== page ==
Last time I left you stranded at the Kathmandu airport with me. Let’s see how we made out.


Wheeling my baggage cart out of the airport I was immediately swarmed by ‘helpful’ taxi drivers.  I kept saying someone was meeting me but as time kept passing with no Chris, they once again offered ‘help’.  Actually one of them recognized the ‘i to i’ company name I kept saying and offered to phone Chris for me.


This was my introduction to the Nepalese mobile phone system.  Most of the conversation consisted of “Hello? Hello? Hello?” only to learn that we were unable to contact Chris. LSS (long story short) I got into a cab which had a slight resemblance to a vehicle, with a driver who insisted he knew where the Student Guest House was and brought his friend to ‘assist’ and off we went.


Two minutes into the journey and the words “Whose great idea was THIS?!” reverberated repeatedly in my brain. If you have any romantic notions of the city of Kathmandu nestled in the heart of the majestic Himalayas, I may ruin them for you…..momentarily.


Roads:  My head hit the roof of the taxi more than once as we made our way over broken, pot-holed pavement, dirt, rocks, gravel piles, pedestrians, motorcycles, bicycles, cars, buses and rickshaws. No sidewalks make the roads fair game for all.  The honking of horns, considered polite as it is a warning you are getting run into if you don’t move, is a constant cachaphony. Add to that the fact that the average width of a road is about two Smart cars wide.





I’m thinking we are driving all the way to Tibet and that I’m at the total mercy of this driver when he stopped dead in the middle of all this chaos, says ‘wait’ and disappears.  Five minutes later, during which I had panicked thoughts gerbil-wheeling in my mind, he reappeared with Chris! Somehow his wife had understood some words through the static of the mobile phone call and he went to the hotel to wait for me.  Suddenly I am a five year old who has lost mommy in the supermarket when she miraculously appears through a throng of people’s legs.  I didn’t realize I had been holding my breath for an hour until I saw him and exhaled!


Dust:  It is not chemical pollution that covers the city in a haze that climbs hundreds of feet into the air, its dust.  Most roads are not paved within the city and none outside the city.  Then there is the lack of rain for months.  Many people wear masks. I have yet to see a mountain through this haze!





I'll never complain about my electricity bill again!

I'll never complain about my electricity bill again!





Smells:  Is there a word to describe the mixed soup of every odor imaginable?  I’ll work on that one.


My Accommodation:  Up three flights of marble stairs Chris and I struggle with my luggage. Not much point in elevators in a country that has no electricity half of the time. I walk into a room that is best described by yourself as you watch the attached video.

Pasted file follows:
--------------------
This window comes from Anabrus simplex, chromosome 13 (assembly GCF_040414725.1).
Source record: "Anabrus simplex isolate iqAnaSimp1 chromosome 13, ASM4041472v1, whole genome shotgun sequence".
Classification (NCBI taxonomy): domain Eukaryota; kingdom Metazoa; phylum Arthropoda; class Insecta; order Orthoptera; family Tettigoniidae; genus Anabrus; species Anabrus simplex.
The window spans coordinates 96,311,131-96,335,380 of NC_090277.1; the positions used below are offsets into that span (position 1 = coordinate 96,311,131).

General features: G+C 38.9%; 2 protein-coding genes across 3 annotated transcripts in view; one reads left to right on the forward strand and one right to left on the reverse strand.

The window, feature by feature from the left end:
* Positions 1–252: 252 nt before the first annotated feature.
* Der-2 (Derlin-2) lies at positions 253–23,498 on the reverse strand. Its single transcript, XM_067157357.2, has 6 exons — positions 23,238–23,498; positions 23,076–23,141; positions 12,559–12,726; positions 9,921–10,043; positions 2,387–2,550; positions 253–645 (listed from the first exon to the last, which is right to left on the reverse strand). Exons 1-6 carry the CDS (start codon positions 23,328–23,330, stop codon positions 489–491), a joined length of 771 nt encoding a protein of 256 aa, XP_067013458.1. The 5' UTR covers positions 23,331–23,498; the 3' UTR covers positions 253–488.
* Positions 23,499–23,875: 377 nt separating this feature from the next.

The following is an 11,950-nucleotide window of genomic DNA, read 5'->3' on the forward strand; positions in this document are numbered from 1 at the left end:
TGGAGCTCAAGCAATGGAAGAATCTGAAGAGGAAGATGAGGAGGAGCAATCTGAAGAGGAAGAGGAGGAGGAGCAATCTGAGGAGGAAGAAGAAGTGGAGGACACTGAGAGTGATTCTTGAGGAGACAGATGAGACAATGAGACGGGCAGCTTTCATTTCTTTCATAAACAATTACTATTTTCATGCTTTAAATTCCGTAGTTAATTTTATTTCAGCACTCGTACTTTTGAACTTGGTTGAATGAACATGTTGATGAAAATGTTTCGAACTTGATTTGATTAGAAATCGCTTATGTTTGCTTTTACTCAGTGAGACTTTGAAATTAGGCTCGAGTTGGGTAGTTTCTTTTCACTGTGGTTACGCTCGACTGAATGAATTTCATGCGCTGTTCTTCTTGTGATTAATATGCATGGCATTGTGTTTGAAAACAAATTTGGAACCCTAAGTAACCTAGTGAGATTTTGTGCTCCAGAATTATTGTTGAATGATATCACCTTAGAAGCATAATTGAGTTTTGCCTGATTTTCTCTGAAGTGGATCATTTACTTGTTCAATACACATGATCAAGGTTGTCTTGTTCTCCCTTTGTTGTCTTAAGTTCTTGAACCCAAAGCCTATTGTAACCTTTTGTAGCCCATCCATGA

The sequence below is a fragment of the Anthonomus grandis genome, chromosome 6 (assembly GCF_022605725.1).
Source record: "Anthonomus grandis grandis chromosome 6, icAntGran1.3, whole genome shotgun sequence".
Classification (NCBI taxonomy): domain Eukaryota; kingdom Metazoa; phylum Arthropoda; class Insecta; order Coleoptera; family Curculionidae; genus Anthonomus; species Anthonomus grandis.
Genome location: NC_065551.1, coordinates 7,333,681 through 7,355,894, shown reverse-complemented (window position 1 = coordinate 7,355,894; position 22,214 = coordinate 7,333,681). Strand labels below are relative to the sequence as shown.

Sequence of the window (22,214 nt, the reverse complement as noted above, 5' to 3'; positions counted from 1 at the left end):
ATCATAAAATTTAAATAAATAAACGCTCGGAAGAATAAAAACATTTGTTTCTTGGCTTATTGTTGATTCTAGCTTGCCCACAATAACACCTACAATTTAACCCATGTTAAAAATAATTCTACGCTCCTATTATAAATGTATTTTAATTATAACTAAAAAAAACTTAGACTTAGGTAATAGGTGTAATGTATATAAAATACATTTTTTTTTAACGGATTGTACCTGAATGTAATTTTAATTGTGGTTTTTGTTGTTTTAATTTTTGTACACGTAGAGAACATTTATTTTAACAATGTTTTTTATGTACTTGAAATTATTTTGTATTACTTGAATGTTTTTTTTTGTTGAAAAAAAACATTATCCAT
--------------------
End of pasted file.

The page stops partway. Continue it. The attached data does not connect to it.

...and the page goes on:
What you don’t see is my room key, a skeleton key from a couple of centuries ago.  In the ensuing days I learn that it will only work when I use my left hand (??), cross my eyes, bite my tongue and pray.  A last ditch solution is to either run down the three flights to get Suresh on the desk or holler for him down the stairs and ask for help. Either one works and I’ve taken to hollering. I realize I must never have to get into my room in a hurry for the bathroom!


I am warned that it takes 3 to 5 minutes for hot water to reach the third floor. Handy tip as I wanted nothing more than a shower. The bathroom IS the shower.  Everything gets cleaned…me and the sink and the toilet and the floor and the walls.  After which I grab my hair dryer and attempt to turn the knob from 110 to 220 volts…no dice.  Now what am I going to do?  I have brought a small screwdriver for another purpose and low and behold it is the right one and the right size to take my blow dryer apart, get the knob in the right place, put it back together again and find it works!  Aren’t you proud of me DB??


I try very hard to make it to dinner with some of the other i to i volunteers from Australia, Switzerland, Boston, England and Ireland, but by 4 PM I collapse into bed and sleep for 15 hours.




The next morning the world begins to become upright again, my balance is restored and with it my good old optimism.  As with everything in life, we can make it hard or we can make it easy and it all begins with how we think.  My choice is made and suddenly everything looks different.  See just how different with my next post!


Monkey Family


Here’s a preview:









A View of Kathmandu

A View of Kathmandu